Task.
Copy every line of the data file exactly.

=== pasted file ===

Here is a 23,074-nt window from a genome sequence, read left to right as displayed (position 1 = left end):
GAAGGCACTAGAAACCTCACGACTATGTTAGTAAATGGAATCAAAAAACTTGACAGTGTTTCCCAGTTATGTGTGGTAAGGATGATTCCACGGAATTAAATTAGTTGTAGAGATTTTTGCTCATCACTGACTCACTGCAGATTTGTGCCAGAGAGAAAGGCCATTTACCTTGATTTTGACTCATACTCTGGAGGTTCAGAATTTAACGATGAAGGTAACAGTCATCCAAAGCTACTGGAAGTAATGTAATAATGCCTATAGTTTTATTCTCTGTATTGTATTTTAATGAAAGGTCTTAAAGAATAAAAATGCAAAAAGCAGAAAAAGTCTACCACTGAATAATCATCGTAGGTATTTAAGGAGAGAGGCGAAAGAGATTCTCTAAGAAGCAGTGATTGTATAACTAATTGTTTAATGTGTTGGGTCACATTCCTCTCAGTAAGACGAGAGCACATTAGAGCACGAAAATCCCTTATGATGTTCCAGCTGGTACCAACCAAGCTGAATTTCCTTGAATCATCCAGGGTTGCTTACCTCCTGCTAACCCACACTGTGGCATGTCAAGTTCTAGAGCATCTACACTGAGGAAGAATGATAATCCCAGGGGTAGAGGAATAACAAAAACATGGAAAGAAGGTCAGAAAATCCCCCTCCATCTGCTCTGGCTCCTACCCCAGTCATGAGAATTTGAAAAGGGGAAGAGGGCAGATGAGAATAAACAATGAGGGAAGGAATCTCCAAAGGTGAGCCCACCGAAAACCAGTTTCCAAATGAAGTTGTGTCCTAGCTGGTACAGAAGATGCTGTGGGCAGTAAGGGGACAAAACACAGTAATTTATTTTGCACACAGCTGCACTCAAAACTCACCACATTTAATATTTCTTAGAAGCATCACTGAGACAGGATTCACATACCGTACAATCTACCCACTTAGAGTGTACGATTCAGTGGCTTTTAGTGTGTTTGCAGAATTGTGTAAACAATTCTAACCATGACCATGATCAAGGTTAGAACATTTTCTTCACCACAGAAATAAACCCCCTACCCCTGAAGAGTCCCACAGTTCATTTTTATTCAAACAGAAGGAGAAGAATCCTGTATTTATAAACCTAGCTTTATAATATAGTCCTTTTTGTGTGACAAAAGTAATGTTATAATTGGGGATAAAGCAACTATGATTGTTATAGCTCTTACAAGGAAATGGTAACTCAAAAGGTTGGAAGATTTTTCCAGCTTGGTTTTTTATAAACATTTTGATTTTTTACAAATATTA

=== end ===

Here is a 23,074-nt window from a genome sequence, read left to right as displayed (position 1 = left end):
GAAGGCACTAGAAACCTCACGACTATGTTAGTAAATGGAATCAAAAAACTTGACAGTGTTTCCCAGTTATGTGTGGTAAGGATGATTCCACGGAATTAAATTAGTTGTAGAGATTTTTGCTCATCACTGACTCACTGCAGATTTGTGCCAGAGAGAAAGGCCATTTACCTTGATTTTGACTCATACTCTGGAGGTTCAGAATTTAACGATGAAGGTAACAGTCATCCAAAGCTACTGGAAGTAATGTAATAATGCCTATAGTTTTATTCTCTGTATTGTATTTTAATGAAAGGTCTTAAAGAATAAAAATGCAAAAAGCAGAAAAAGTCTACCACTGAATAATCATCGTAGGTATTTAAGGAGAGAGGCGAAAGAGATTCTCTAAGAAGCAGTGATTGTATAACTAATTGTTTAATGTGTTGGGTCACATTCCTCTCAGTAAGACGAGAGCACATTAGAGCACGAAAATCCCTTATGATGTTCCAGCTGGTACCAACCAAGCTGAATTTCCTTGAATCATCCAGGGTTGCTTACCTCCTGCTAACCCACACTGTGGCATGTCAAGTTCTAGAGCATCTACACTGAGGAAGAATGATAATCCCAGGGGTAGAGGAATAACAAAAACATGGAAAGAAGGTCAGAAAATCCCCCTCCATCTGCTCTGGCTCCTACCCCAGTCATGAGAATTTGAAAAGGGGAAGAGGGCAGATGAGAATAAACAATGAGGGAAGGAATCTCCAAAGGTGAGCCCACCGAAAACCAGTTTCCAAATGAAGTTGTGTCCTAGCTGGTACAGAAGATGCTGTGGGCAGTAAGGGGACAAAACACAGTAATTTATTTTGCACACAGCTGCACTCAAAACTCACCACATTTAATATTTCTTAGAAGCATCACTGAGACAGGATTCACATACCGTACAATCTACCCACTTAGAGTGTACGATTCAGTGGCTTTTAGTGTGTTTGCAGAATTGTGTAAACAATTCTAACCATGACCATGATCAAGGTTAGAACATTTTCTTCACCACAGAAATAAACCCCCTACCCCTGAAGAGTCCCACAGTTCATTTTTATTCAAACAGAAGGAGAAGAATCCTGTATTTATAAACCTAGCTTTATAATATAGTCCTTTTTGTGTGACAAAAGTAATGTTATAATTGGGGATAAAGCAACTATGATTGTTATAGCTCTTACAAGGAAATGGTAACTCAAAAGGTTGGAAGATTTTTCCAGCTTGGTTTTTTATAAACATTTTGATTTTTTACAAATATTA